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Chelsea Cellar, an Art teacher at Dixon Middle School, challenged her 3D art students to fold 1,000 origami cranes by the end of the year and send them to the Hiroshima Peace Memorial in Japan.

To kick off the project, the class learned all about Japanese culture and the history behind World War II. As students immersed themselves in the material, they learned of an old Japanese legend – the legend of a thousand paper cranes. Similar to the idea of wishing on a shooting star – the legend promises a wish granted to anyone who folds 1,000 cranes (called a senbazuru). 

After learning about the general events of WWII, Cellar then told her students the story of Sadako Sasaki – a girl who was only 2 years old when the first atomic bomb was dropped on Hiroshima, Japan. Though she survived the blast, Sadako developed leukemia when she was 12 due to the radiation from the bomb. 

During her hospitalization, Sadako learned about the legend of a thousand paper cranes. She earnestly began folding every piece of paper she could find to try and reach 1,000, wishing to recover and return home to her family.

Sadako ended up folding over 1,300 cranes before she died in October 1955 at the age of 12.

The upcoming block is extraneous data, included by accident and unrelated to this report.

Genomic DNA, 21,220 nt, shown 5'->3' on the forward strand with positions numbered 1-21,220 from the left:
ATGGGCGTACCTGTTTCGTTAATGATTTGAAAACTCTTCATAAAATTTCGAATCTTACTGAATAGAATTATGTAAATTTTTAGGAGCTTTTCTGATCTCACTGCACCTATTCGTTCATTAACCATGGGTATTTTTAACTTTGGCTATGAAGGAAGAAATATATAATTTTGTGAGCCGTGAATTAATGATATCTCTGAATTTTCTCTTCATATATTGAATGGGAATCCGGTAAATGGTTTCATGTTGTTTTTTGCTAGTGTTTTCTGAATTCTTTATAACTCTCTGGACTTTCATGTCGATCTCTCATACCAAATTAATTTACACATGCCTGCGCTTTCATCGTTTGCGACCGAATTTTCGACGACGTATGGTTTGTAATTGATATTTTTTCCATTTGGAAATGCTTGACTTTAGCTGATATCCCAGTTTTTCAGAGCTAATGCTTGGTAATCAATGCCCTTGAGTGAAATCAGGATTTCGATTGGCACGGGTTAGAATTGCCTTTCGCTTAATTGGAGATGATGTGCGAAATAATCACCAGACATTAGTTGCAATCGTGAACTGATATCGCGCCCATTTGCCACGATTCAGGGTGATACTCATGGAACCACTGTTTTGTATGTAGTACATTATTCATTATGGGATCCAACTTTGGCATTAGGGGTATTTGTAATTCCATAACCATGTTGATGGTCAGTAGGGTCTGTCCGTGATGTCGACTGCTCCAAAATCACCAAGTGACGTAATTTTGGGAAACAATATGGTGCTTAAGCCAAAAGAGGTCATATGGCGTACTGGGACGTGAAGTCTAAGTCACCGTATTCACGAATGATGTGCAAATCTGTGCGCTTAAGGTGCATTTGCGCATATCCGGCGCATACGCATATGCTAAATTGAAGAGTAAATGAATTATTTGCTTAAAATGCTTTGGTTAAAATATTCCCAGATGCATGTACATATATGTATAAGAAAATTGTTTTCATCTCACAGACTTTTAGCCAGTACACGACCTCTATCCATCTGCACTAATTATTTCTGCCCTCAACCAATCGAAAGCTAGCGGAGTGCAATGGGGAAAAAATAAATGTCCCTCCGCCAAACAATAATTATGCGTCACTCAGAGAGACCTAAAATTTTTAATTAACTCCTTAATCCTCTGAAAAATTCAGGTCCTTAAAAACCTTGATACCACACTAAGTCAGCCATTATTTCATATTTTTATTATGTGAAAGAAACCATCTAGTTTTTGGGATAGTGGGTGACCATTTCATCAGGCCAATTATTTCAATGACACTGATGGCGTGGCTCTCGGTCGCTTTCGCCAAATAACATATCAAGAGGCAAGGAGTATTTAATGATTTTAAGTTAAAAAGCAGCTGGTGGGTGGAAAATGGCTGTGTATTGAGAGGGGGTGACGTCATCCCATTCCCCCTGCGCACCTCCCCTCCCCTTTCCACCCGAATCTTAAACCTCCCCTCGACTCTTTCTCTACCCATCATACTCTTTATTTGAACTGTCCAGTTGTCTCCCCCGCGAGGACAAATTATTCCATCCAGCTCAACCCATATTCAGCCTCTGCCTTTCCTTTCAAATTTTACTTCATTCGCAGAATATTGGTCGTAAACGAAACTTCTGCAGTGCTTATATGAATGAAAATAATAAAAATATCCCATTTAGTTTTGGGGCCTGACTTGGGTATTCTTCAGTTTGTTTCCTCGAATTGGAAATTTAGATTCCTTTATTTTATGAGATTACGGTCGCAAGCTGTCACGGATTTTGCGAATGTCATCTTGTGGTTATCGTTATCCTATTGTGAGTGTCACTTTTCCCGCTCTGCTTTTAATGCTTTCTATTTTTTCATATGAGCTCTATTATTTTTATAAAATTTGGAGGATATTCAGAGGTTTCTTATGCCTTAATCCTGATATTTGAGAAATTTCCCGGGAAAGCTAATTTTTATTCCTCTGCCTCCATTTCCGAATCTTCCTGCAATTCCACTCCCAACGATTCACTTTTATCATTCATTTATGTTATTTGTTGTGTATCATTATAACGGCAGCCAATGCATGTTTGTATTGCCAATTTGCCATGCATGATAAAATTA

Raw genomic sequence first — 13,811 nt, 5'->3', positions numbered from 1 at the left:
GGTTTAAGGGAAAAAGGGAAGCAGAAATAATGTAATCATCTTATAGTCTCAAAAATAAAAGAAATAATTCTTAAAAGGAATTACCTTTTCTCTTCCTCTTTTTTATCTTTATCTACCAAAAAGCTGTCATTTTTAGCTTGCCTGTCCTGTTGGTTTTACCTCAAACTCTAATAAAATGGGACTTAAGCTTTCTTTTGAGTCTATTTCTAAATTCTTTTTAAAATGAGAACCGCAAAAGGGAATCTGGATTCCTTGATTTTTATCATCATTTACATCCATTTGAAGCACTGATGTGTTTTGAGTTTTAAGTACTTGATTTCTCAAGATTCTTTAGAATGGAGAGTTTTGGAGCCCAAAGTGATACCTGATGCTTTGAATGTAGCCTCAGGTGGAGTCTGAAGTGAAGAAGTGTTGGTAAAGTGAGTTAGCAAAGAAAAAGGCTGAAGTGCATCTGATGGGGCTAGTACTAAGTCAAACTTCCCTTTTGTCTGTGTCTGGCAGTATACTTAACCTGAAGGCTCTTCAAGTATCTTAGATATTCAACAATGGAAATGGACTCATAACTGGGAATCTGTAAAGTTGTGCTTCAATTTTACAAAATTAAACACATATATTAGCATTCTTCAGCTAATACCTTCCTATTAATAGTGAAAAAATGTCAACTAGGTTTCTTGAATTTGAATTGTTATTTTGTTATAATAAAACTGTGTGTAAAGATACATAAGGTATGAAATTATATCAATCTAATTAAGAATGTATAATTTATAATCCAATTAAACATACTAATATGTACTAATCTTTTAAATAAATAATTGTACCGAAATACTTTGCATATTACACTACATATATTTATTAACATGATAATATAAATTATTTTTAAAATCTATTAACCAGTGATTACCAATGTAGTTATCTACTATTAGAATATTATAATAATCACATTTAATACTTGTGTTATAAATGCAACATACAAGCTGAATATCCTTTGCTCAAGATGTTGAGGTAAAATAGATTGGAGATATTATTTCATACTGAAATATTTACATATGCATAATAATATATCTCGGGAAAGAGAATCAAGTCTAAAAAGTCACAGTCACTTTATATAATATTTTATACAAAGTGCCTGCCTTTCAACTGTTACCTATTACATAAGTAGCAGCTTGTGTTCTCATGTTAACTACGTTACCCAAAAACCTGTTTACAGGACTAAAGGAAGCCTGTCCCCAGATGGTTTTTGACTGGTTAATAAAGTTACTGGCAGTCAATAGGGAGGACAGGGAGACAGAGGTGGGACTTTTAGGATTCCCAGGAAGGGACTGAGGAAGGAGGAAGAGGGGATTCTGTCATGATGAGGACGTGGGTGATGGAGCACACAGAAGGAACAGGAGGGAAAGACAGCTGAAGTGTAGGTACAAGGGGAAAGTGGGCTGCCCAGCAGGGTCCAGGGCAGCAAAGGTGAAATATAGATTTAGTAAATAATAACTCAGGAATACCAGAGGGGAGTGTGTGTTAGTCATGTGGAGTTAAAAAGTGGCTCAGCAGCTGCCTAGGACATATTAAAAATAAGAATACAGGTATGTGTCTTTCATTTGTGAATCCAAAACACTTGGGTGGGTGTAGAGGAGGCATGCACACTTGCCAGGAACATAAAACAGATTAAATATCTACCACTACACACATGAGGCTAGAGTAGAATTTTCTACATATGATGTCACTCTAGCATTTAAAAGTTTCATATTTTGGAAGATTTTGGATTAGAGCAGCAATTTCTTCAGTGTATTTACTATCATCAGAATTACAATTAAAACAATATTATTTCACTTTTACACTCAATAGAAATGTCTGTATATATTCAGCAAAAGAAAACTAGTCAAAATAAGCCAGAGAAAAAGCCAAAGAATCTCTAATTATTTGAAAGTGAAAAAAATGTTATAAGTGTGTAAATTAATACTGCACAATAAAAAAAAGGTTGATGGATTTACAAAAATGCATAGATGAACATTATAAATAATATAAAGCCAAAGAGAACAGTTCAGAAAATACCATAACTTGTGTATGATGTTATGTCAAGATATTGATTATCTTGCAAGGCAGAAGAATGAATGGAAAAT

Her determination to keep folding as she succumbed to the illness is truly inspirational and hopeful. Now, the immortalized message at the Hiroshima Peace Memorial in Japan represents Sadako’s last wish – for the world to never see a third atomic bomb dropped.

“When I visited Japan in 2019, I was moved by the Memorial and by the statue that commemorates Sadako and all children that lost their lives to the bombs,” shared Cellar, “ There are glass cases there where senbazuru are donated by people all over Japan and the world.”

Dixon’s 3D Art students met their goal of 1,000 cranes and are working to send them to Japan to be donated to the Peace Memorial. Like Sadako, Cellar’s second semester students have made a new goal of another 1,000 with the wish for victims of COVID-19 to have a speedy recovery.

Shauna Sprunger
  • Coordinator of Communications
  • Shauna Sprunger